I cared for my Mother for 3 months ending on Feb 24, 2014.
During those 3 months, my mother had dementia but that did not stop her from walking up and down stairs, washing and dressing herself and generally enjoying life and socializing. We had several dinner parties with her neighbours. Mom always enjoyed these – she enjoyed seeing others socially and contributing when some topic or memory moved her.
“Raising awareness among seniors about their right to live safely and securely is seen as the most important issue for governments when it comes to elder abuse,” Government of Canada
I had to give up care as Michael and Andrew refused to authorize any respite. Andrew refused to share care in any way. If he was going to provide care he was going to do it on his terms or not at all. He did, however, agree – through counsel – that he would provide the majority of care at Mom’s home at Sand Lake.
Warning signs of elder abuse
(City of Ottawa)
- injuries like bruises, broken bones, bleeding or other injuries
- sudden loss of weight
- family or friends will not let you see the person alone
- your loved one is hostile towards their family or friends
- you see a family member or friend threatening or trying to control your loved one
- items or money is missing from your loved one’s house – link to BMO on keeping property
- sudden loss of income (pension) or retirement savings – link to Section 3’s fees, BMO fees
Within two weeks it was unclear whether that was happening. When pressed Andrew said only “Again if you call the lake and no one answers that means we are at my place.” Thus began Mom’s isolation.
In late April 2014 we were informed by Michael that Andrew and Michael had decided to Mom had to be moved permanently to Andrews. The POA required majority consent.
Within 3 months of being removed from her home Michael reports “Alzheimer’s patients develop serious depth perception deficiencies which make stairs frightening to them and difficult to navigate. They also wander, and frequently hallucinate. They begin to confuse day and night and therefore are up at odd hours. … She has also lost the ability to write; does not appear to be able to read any more; and frequently does not know who people are or how many children she has or what their names are. She no longer can use a knife and needs to have her food cut up for her. Finally, Mom can no longer be left alone in a house at all, so a single care-giver is not an option unless that single person remains with her without a break 24/7. We are not prepared to assent to her returning to Sand Lake to live with these symptoms and in these care conditions.”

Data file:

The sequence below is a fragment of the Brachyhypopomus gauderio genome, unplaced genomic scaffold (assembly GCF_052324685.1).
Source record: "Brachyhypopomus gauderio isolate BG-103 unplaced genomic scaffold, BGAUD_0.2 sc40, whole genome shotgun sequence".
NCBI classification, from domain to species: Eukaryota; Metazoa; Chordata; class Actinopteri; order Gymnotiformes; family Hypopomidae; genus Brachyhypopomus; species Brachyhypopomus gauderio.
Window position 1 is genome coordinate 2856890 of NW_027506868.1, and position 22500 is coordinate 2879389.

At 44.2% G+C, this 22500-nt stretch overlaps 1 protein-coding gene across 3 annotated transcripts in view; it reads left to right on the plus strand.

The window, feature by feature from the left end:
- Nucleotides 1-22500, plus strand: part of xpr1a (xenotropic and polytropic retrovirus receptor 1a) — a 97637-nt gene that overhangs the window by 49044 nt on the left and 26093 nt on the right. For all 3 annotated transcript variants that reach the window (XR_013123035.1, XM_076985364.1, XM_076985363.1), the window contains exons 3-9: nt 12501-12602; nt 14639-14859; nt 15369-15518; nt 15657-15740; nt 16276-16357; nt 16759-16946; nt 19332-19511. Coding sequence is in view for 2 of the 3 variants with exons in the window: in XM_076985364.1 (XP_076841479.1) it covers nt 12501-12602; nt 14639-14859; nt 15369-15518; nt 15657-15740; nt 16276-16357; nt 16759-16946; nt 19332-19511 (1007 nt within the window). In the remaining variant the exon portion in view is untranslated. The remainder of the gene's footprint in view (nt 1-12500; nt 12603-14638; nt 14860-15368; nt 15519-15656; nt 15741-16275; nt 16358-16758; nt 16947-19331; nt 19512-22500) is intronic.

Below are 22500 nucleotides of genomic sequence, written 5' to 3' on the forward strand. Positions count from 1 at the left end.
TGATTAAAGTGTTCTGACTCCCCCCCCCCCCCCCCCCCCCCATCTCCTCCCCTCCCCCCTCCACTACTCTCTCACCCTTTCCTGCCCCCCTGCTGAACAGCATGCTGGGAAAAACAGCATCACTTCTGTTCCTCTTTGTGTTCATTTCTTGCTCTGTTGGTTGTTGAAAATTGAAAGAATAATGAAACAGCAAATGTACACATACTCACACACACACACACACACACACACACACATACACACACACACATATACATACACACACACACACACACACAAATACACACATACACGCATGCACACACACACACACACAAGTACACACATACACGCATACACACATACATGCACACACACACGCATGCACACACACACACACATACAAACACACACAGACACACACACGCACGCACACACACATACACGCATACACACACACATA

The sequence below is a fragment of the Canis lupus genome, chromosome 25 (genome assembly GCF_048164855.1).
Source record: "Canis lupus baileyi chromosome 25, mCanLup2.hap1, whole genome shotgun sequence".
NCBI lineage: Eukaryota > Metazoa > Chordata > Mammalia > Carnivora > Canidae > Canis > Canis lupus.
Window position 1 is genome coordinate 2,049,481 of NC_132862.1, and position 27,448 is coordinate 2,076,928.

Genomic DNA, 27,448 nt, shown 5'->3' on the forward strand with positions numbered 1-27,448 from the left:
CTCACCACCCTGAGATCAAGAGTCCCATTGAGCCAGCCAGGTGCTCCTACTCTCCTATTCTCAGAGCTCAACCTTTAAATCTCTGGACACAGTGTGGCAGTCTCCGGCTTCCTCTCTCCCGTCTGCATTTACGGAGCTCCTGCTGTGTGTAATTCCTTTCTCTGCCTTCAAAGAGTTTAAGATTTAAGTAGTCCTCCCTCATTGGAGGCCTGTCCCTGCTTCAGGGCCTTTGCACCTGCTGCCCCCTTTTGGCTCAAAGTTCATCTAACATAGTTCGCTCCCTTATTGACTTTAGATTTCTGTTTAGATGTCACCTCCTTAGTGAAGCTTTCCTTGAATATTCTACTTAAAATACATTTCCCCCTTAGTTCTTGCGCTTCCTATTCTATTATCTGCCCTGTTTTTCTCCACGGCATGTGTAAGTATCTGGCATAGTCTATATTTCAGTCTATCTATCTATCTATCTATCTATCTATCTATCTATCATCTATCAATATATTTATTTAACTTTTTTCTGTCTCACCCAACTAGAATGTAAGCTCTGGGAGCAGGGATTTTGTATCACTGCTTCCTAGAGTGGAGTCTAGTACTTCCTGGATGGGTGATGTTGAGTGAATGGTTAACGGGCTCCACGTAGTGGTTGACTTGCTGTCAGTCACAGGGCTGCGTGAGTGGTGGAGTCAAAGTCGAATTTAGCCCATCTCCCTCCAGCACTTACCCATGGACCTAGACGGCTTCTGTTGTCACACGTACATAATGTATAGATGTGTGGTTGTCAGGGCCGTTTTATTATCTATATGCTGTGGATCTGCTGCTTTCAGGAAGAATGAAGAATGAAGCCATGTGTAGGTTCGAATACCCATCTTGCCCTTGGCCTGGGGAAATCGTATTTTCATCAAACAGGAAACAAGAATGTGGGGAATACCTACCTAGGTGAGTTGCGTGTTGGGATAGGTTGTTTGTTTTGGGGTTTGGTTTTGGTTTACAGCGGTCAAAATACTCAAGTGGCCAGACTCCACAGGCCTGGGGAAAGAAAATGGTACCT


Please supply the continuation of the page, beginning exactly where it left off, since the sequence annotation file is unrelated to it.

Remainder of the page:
We were not allowed to verify these statements. The report outlines a significant decline in Mom’s abilities that I had seen 5 months earlier. Neither Andrew or Michael arranged for medical attention and would not seek it for another 10 weeks.
At the time Michael also suggested other issues would emerge stating “when Mom begins to become incontinent.” On December 9 2014, 10 months after she had shown no symptoms of incontinence Michael reports “She is now incontinent for both bladder and bowels.”
I don’t know what caused such a precipitous decline – especially as there were no visits to the doctor until 6 weeks before the report above. What I do know is that during each visit I had with Mom in early 2015 she either asked permission to use the washroom or asked if she needed to ask permission.
We would later get reports from Personal Service Workers that during this time Mrs. Childs repeatedly makes statements like “Thank god a human, I hate those people” and and “she stated she wanted to get away from here, that she hated them” while “her body language was rigid and she was glaring” suggesting deep unhappiness.
This was the environment when Section 3 interviewed Mom.
Interestingly Mom was returned to Sand Lake under an Urgent Consent Order on April 25, 2015. Within 2 days incontinence disappeared. If she needed to use the washroom she went, day or night.
Within in 2 weeks of being back home, during an assessment by the CCAC and an Occupational Therapist, she vastly happier and more confident. Her manner shows during the capacity assessment. By August 2015 when she is assessed by a geriatric physician she”presented as a well-looking woman who appears actually younger than her stated age. She was pleasant and cooperative throughout the interview” and “that she wanted to be at home and was very content with her current living arrangements”
It was only through Caroline and my actions that this dramatic turn around occurred.